The list of possible homeopathic medicines that address many of the symptoms is rather extensive. The following homeopathic medicines were identified for possible consideration for WNV: Aconitum, Belladonna, Calcarea carbonica, Natrum muriaticum, Baptisia, Hyoscamus, Nux vomica, and Sulphur. This list will be fine-tuned as further case information is collected. These medicines need to be reviewed in a homeopathic materia medica, such as by those by Boericke, Phatak, or Vermeulen. It is critical for the rehabilitator to work closely with a homeopathic veterinarian to select the appropriate homeopathic medicine and potency for the animalís symptoms.

Homeopathic concepts emphasize the minimum dose, which results in homeopathic medicines being administered less frequently than conventional medicine. Since the condition seems to have a sudden, intense onset and most of the wild animals seem to have been in reasonable health prior to the onset (based on weight, feather quality, etc.), the homeopathic veterinarian may prescribe several doses of high potencies, such as 200c or 1m day for 3-4 days. For domesticated animals or long-term captive wildlife (such as in zoos), the homeopathic veterinarian might consider lower potencies.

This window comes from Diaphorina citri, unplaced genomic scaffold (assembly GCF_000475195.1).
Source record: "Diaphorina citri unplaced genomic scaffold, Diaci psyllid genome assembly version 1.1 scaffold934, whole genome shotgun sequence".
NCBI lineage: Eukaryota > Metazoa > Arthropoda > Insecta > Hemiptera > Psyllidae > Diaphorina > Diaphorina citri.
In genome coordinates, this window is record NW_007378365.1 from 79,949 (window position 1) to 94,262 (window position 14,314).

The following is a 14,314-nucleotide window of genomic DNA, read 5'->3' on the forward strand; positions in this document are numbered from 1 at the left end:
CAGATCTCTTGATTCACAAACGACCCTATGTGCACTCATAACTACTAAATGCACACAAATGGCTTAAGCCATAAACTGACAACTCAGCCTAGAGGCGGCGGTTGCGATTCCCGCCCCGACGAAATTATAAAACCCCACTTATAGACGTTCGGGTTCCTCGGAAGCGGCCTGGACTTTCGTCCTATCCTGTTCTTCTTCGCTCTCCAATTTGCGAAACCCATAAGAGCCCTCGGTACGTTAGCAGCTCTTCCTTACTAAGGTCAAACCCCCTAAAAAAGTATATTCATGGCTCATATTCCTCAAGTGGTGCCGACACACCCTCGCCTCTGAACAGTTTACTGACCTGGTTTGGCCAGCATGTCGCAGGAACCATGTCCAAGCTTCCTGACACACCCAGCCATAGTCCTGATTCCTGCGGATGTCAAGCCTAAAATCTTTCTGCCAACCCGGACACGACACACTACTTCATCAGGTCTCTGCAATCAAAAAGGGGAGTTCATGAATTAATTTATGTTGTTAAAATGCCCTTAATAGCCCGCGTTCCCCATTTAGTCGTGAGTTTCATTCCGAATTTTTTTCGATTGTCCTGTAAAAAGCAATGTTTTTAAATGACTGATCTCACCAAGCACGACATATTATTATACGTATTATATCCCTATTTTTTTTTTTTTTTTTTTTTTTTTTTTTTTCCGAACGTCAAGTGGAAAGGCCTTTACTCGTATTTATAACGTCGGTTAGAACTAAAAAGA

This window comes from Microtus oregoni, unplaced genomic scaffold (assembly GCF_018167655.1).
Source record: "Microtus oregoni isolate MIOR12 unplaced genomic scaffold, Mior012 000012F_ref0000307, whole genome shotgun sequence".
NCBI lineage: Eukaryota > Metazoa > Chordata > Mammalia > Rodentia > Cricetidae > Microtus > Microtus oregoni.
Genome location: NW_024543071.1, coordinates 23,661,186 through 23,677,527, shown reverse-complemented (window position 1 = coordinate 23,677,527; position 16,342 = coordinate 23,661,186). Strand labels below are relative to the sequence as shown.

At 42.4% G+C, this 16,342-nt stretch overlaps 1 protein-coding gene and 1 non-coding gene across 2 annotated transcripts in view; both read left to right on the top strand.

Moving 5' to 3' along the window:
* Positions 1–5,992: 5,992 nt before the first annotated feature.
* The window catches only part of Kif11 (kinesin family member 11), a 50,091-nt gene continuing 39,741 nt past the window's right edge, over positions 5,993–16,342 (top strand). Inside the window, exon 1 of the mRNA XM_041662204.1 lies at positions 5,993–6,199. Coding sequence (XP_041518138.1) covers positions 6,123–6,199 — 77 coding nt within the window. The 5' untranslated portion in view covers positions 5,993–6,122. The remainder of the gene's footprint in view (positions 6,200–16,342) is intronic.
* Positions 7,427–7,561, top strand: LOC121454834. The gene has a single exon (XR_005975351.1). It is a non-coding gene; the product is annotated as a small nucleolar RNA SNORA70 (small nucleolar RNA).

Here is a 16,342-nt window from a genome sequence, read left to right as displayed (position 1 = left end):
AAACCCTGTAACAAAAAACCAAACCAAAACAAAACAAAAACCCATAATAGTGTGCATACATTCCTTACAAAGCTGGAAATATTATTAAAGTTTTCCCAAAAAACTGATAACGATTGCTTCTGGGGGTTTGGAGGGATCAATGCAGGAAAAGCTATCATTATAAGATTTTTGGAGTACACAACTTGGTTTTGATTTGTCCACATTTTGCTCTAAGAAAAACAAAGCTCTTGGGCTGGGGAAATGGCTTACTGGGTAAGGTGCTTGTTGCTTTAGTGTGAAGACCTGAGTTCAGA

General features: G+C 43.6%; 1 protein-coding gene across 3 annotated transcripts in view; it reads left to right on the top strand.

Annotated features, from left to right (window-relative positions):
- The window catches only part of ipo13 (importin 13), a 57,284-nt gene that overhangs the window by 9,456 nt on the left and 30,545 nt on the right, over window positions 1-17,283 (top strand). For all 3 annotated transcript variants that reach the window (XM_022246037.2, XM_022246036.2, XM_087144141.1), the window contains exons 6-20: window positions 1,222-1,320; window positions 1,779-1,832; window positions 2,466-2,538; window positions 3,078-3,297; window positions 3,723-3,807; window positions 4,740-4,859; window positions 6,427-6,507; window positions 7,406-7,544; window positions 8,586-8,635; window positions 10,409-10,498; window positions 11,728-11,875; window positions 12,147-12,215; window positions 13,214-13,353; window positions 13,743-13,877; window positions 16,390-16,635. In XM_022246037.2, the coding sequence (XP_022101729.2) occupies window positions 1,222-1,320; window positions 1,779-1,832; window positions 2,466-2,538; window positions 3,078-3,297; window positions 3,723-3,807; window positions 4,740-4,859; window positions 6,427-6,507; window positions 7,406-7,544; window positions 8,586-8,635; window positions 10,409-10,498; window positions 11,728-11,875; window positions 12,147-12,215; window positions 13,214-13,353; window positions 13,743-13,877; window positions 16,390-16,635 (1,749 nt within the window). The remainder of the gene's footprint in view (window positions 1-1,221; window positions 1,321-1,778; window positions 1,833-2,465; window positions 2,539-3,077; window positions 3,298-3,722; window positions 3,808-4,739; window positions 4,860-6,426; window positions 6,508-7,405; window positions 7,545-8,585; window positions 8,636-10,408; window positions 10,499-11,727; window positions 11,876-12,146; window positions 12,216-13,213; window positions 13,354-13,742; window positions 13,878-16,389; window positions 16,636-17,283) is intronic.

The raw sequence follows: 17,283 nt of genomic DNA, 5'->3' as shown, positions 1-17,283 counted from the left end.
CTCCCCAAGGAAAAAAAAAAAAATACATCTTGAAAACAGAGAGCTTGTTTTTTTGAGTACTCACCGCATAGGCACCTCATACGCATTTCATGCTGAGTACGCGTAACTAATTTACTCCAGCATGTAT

Homeopathic Veterinary Support

Consultation with veterinarians is a critical rehabilitation practice. Since classical homeopathic medicine is very different from conventional medicine, it is vital to consult with homeopathic veterinarians before homeopathic medicines are selected and administered. WildAgain is preparing materials to help rehabilitators and veterinarians with information on WNV in wildlife for the Academy of Veterinary Homeopathy, the American Holistic Veterinary Medical Association, and WildAgain Seminars.